US seeks UN Council backing of Afghan peace deal: diplomats
The United States has begun discussions with the UN Security Council’s other members on a draft resolution that would endorse the unusual peace deal it signed with the Taliban, diplomats said.
In the initial draft of the proposed resolution, which was obtained Thursday by AFP, the Security Council welcomes the agreement signed in Doha on February 29.
It calls on “all states, in particular those in the region, to provide their full support to promoting the successful negotiation of a comprehensive and sustainable peace agreement.”
So far, it’s unclear where Russia and China stand on the US draft.
The US draft also puts pressure on the Afghan government to hold negotiations with the Taliban to reach “a permanent and comprehensive ceasefire.”
The Doha agreement provides for the government’s release of 5,000 prisoners in exchange for 1,000 to be freed by the Taliban.
But on Sunday, Afghan President Ashraf Ghani said he did not consider himself bound by that commitment.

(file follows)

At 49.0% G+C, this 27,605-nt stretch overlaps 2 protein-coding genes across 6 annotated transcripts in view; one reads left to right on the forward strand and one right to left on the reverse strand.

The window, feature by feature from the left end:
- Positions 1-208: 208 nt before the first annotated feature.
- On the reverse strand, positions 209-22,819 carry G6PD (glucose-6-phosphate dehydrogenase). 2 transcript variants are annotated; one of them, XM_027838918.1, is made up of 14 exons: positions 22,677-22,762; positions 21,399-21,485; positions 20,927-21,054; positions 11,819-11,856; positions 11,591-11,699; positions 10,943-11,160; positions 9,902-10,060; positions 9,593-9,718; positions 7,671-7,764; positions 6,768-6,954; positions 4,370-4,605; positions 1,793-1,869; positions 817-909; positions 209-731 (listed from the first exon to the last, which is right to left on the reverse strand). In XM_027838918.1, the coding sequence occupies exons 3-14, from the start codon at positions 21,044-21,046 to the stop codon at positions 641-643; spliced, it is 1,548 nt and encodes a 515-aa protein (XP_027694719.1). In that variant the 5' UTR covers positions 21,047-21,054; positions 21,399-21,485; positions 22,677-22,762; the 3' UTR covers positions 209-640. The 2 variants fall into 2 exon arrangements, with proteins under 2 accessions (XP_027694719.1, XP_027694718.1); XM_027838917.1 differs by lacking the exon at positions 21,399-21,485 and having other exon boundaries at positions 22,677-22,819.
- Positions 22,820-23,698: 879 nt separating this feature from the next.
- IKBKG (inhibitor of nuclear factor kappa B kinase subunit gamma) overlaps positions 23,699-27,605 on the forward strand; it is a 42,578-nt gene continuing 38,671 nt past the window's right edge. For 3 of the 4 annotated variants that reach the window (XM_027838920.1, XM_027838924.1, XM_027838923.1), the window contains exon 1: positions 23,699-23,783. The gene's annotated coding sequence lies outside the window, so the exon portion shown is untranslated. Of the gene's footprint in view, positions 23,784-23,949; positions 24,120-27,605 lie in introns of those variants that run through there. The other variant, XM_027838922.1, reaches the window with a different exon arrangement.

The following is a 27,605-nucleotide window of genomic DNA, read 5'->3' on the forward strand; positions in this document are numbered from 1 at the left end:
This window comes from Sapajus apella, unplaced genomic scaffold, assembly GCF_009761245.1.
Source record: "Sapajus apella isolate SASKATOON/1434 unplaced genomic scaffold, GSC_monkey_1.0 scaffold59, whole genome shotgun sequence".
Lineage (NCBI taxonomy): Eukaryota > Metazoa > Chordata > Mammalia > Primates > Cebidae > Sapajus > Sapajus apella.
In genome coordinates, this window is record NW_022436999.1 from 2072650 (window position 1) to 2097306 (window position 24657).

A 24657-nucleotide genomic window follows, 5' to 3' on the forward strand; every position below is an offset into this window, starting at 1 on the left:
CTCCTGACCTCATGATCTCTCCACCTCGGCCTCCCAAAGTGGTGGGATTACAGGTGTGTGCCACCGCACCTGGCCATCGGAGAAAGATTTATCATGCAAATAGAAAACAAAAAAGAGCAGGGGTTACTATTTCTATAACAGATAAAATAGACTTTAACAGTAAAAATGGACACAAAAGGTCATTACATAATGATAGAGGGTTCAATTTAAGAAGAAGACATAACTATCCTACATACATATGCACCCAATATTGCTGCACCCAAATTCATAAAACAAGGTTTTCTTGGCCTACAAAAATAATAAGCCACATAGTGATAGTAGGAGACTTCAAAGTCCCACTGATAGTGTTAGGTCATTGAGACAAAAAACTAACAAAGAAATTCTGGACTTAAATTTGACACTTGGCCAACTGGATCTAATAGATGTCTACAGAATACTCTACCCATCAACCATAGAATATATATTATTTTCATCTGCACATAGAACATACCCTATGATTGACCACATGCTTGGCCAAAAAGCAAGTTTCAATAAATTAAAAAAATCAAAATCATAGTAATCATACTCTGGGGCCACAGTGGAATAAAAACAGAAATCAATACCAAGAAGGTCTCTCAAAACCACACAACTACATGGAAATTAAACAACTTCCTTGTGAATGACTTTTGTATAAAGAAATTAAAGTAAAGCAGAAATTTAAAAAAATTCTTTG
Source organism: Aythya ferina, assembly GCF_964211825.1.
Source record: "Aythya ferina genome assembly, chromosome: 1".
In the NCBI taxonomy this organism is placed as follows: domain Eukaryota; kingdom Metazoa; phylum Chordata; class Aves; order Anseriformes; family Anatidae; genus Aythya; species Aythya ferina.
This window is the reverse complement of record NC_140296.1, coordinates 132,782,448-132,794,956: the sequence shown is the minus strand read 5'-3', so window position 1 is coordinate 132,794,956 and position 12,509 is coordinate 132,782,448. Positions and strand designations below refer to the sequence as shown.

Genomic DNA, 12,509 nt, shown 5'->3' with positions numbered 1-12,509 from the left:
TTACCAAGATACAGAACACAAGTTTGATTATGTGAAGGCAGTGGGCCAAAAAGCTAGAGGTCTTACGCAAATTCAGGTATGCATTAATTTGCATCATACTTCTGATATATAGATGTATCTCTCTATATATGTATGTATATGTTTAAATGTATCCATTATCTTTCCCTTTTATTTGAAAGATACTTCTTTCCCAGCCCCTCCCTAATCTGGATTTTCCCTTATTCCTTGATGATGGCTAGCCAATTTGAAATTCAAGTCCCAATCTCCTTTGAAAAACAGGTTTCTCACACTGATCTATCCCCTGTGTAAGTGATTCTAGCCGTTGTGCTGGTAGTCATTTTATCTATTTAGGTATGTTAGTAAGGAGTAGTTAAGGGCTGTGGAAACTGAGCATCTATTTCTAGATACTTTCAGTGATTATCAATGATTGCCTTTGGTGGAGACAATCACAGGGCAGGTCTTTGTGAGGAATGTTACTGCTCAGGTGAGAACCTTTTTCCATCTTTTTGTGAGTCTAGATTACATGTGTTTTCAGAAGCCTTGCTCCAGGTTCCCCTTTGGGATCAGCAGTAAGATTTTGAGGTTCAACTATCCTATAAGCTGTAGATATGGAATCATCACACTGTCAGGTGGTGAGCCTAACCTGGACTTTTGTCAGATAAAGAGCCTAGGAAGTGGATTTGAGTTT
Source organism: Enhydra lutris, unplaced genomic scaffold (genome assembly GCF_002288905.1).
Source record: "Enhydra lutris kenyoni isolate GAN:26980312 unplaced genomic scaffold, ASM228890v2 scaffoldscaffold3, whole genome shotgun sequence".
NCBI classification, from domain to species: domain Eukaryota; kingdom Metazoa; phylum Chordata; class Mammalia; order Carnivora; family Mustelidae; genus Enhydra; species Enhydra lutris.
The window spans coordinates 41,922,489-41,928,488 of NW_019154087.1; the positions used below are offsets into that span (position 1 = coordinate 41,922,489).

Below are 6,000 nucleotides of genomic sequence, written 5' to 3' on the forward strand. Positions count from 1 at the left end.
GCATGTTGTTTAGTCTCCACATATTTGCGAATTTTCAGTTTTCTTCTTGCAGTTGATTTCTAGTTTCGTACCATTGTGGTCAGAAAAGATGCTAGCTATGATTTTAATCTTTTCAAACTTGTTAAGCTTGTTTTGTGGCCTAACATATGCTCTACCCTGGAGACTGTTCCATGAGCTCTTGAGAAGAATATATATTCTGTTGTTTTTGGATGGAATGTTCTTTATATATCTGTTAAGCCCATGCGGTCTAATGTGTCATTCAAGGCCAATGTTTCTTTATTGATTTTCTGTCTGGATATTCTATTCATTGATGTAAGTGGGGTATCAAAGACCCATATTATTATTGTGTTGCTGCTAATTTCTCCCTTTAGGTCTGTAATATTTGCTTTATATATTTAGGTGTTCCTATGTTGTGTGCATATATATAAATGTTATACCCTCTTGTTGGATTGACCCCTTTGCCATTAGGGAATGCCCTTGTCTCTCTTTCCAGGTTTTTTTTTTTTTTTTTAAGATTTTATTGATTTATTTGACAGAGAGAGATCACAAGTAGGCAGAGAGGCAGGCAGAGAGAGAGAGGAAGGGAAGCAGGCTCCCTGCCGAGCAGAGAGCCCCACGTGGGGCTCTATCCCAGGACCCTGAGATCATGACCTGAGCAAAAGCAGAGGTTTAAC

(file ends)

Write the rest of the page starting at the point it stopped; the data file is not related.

The inter-Afghan negotiations mentioned in the US draft are supposed to commence at a conference set for next week in Oslo.
The two-page US draft says that once those talks begin, the Security Council would be prepared to review sanctions imposed on individuals or groups since 2011 “in order to support the peace process.”
The US-Taliban peace deal opens the way for the withdrawal of all US troops in Afghanistan after more than 18 years of war, in return for the Taliban’s pledge to ban all acts of terrorism and to enter into peace negotiations with Kabul.
The conflict has claimed the lives of between 32,000 and 60,000 Afghan civilians, according to the United Nations, and more than 1,900 US troops.
An uptick in Taliban attacks on Afghan government forces since the signing has been roundly condemned by Washington.
But US Secretary of State Mike Pompeo said Thursday that he still had confidence that Taliban insurgents are committed to the deal.
Diplomats said the United States appears to want to move quickly on the proposed UN Security Council resolution.
One diplomat, speaking on condition of anonymity, described the US push for a UN Security Council resolution endorsing an agreement between a government and an insurgent group as “truly a singular case.”
Western powers might have “many reservations,” the diplomat said, but they are unlikely to oppose their American ally.
The diplomat questioned whether the Council, especially Russia and China, would be willing to endorse an agreement whose clauses on the anti-terrorist fight remain secret.